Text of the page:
5 Benefits of Choosing Thermoplastic Components for Can’t-Fail Applications
Posted by CDI Products on Jun 22, 2021
Thermoplastics are a family of polymers with numerous industrial applications. Known for durability, lightness, and relatively low production costs, thermoplastics can be melted and recast almost indefinitely. Once heated, they are molded into a wide variety of shapes, which then harden upon cooling.
High-performance engineered thermoplastics – versus those used for consumer goods – cover a wide range of markets, from aerospace and medical implants to the energy sector and electronics industries. If you’re curious about the most common engineered thermoplastics for industries, here’s a list of some of the most frequently used types.
As you consider the best material for your industrial-use project, you may be weighing the pros and cons of a number of material types. Along with thermoplastics, these might include other polymer classes like elastomers or thermosets, or non-polymer materials like metallics, ceramics, glasses, or hybrid composites.
Before you make a selection, it’s important to first look at the product’s ultimate functionality requirements, which can then drive material selection and product design engineering.
In essence, when vital functions are on the line – say, pressurized gas pipelines or the braking components on a jumbo jet – it’s critical to have parts and components that you can rely on to perform. In many cases, thermoplastics are the material of choice in these types of can’t-fail environments.
Here are five key differentiators of thermoplastics to help you decide if this class of polymer is right for your next project.
5 Benefits of Thermoplastic Components
- Chemical resistance — Thermoplastics are often the material of choice for seals and valves, as properly chosen materials are slow to degrade or lose performance when in contact with gases or fluids. This is a critically important differentiator in can’t-fail applications or extreme environments, such as oil and gas pipelines, medical implants, or aerospace. Because the gas or fluid is slow to (or simply can’t) permeate the polymer material, components won’t rust, corrode, or degrade like other materials.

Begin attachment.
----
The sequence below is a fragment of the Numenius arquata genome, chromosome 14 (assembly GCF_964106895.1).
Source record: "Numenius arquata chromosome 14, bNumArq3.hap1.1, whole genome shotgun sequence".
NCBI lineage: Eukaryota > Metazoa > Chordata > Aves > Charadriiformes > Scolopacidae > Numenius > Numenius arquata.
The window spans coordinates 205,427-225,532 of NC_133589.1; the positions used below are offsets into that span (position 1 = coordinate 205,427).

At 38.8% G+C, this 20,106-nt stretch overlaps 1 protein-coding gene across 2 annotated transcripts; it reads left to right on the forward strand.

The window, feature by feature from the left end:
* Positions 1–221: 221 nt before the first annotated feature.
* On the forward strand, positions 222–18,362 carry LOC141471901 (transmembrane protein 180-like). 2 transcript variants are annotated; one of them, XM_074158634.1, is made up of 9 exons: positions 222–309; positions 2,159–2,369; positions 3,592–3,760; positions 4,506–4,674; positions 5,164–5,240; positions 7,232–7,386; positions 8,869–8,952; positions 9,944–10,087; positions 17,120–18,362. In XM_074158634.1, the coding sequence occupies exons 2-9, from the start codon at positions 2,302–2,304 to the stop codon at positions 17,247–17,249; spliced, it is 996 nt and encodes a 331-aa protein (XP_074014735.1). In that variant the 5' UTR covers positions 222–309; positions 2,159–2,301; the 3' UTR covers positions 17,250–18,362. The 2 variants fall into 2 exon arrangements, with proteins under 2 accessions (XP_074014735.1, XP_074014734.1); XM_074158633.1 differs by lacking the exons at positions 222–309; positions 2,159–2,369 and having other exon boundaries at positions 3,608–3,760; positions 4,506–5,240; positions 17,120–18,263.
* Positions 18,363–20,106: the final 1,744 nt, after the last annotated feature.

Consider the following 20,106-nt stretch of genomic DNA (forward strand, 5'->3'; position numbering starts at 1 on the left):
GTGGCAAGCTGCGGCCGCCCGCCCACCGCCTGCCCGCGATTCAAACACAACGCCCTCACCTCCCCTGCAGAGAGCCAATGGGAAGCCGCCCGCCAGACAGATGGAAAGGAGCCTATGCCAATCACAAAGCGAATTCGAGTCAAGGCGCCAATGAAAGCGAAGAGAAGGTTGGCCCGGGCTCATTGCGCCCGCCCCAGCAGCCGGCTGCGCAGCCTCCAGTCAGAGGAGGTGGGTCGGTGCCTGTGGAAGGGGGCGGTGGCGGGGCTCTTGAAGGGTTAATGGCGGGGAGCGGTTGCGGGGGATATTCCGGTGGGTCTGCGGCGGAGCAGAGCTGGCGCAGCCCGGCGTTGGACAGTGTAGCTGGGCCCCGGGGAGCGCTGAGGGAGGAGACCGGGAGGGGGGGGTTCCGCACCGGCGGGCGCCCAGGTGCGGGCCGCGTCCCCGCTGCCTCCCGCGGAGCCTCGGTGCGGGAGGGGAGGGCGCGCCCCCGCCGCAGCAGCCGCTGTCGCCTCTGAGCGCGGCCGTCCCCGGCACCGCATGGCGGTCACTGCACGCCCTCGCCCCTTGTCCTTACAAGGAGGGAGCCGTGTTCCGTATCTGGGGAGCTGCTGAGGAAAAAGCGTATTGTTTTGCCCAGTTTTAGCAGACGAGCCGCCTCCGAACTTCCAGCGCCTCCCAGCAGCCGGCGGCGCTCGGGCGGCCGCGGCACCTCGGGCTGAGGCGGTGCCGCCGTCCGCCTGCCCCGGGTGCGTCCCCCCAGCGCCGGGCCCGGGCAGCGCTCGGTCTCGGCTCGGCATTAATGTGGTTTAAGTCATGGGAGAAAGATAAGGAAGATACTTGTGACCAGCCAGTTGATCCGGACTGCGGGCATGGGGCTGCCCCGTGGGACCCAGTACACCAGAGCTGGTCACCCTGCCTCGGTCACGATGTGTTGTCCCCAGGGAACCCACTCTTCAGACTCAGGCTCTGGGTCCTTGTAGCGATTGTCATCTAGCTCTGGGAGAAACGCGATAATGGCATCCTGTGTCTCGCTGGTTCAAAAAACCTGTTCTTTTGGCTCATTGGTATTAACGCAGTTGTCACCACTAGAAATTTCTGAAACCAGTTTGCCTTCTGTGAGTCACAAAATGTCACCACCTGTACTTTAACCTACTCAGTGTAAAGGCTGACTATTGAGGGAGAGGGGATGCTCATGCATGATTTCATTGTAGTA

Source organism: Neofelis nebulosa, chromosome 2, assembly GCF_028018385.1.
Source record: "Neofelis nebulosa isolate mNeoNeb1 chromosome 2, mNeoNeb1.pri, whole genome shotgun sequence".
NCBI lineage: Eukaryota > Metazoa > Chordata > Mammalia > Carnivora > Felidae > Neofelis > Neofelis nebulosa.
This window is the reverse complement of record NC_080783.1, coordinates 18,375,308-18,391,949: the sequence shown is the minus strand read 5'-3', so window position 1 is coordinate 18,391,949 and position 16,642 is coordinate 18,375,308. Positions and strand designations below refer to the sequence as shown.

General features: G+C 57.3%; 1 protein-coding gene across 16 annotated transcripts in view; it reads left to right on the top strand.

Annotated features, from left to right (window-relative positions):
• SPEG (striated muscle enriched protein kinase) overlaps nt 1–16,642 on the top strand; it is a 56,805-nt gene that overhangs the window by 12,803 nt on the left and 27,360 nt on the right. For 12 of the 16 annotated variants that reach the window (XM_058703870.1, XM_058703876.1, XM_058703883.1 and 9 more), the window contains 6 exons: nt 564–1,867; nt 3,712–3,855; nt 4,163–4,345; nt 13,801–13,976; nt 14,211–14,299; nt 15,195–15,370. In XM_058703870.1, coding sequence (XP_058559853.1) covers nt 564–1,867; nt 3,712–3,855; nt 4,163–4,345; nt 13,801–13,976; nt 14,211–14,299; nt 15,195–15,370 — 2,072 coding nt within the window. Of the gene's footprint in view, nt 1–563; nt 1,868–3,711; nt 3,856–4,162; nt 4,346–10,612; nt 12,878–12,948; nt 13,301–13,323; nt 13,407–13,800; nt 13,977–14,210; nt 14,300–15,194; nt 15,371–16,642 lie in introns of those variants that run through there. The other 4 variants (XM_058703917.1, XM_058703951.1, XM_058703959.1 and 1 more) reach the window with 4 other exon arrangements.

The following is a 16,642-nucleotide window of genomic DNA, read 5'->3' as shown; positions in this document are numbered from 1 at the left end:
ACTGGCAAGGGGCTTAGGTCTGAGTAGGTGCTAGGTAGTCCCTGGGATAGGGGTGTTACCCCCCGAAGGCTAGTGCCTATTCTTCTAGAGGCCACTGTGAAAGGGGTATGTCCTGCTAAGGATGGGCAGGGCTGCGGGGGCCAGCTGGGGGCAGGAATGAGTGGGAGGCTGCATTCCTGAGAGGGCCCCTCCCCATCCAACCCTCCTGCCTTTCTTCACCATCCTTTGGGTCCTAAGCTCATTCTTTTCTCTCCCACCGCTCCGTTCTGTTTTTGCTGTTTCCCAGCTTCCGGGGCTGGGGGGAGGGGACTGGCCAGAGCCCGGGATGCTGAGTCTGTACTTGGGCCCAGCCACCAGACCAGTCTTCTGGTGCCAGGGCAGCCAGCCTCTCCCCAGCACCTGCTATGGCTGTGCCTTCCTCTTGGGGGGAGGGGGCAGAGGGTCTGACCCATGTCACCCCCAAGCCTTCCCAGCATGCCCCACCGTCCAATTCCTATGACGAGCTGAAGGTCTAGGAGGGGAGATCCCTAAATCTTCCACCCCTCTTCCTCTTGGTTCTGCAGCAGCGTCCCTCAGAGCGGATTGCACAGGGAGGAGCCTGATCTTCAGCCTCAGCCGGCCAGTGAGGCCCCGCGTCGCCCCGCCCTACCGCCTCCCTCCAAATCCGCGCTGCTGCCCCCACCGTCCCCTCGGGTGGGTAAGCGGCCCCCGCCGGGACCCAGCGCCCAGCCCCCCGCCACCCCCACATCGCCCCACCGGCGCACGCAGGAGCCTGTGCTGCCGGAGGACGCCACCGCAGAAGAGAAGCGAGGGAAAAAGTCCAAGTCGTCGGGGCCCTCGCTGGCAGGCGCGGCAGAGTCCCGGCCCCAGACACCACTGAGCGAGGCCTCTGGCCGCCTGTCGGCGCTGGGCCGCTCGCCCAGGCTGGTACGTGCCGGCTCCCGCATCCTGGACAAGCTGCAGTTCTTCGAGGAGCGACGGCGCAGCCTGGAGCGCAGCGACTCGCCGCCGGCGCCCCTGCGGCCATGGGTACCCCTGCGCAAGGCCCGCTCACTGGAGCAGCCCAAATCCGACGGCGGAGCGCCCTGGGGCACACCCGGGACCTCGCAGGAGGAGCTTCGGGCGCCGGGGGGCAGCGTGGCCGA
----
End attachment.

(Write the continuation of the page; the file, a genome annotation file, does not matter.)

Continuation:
- Strength-to-weight ratio — Particularly for aerospace and automotive applications, in which weight is an important consideration, thermoplastics are the preferred choice over metal parts because they are both strong and lightweight.
- Durability — Because of their combination of abrasion, temperature, pressure, and fatigue resistance, engineered thermoplastics are unparalleled in durability.
- Cost — Thermoplastics are easier to manufacture relative to metals, and net-shape or near to net-shape articles can be produced more readily at lower total cost. Thermoplastics are easily melted at moderate temperatures and more readily formed into a finished or semi-finished part, avoiding or reducing the complexity of secondary operations, thus reducing production costs.
- Sustainability — Plastics get a bad rap, but responsible manufacturers are working hard to make them more sustainable. At CDI, we are always looking at ways to recycle and reuse our thermoplastic scrap stream, with a goal of keeping plastic waste out of landfills and out of the environment. We also operate on 100% renewable energy at our Houston facility.
Thermoplastics: Critical Components That Reduce Risk
Thermoplastics are so valuable because they can reliably perform in critical environments.
Consider engineered thermoplastic seals that segregate different gas and fluid environments, often isolating high pressure from low pressure, or substance A from substance B. A well-chosen and well-designed thermoplastic component isn’t affected negatively in contact with a given chemical or chemical mixture, and the parts won’t degrade, deform, or change shape.
And these benefits have huge implications for human safety and environmental protection. If the thermoplastic components of the braking system of a Boeing 777 fail prematurely, or gas and oil pipelines leak, the consequences can be catastrophic.
While alternatives to thermoplastics do exist, they will have different design, cost, durability, and weight considerations, which often render them a less optimal choice.
How to Determine the Right Material for the Application
From durability to chemical resistance, thermoplastics have a lot going for them. But that doesn’t mean they’re the ideal material choice in all circumstances. Elastomers can be better in terms of dynamic fatigue and resilience, may be easier to process into some desired shapes, and may therefore be less expensive to produce.
Material selection is always about finding the right balance among many different properties, and avoiding or minimizing compromise in finding the right material for the job.
That’s why partnering with a manufacturer with in-house material science expertise is so critical for OEMs. You can think you have the best material in the world, but issues will arise if the material doesn’t meet all requirements across manufacturing, installation and, most importantly, the ultimate service environment.
Good material scientists and design engineers can help you determine the right material properties you need based on where, for how long, and in what conditions your part needs to perform.
Have questions about choosing the right material for your next project? Get expert advice to help select the material exactly suited to the job.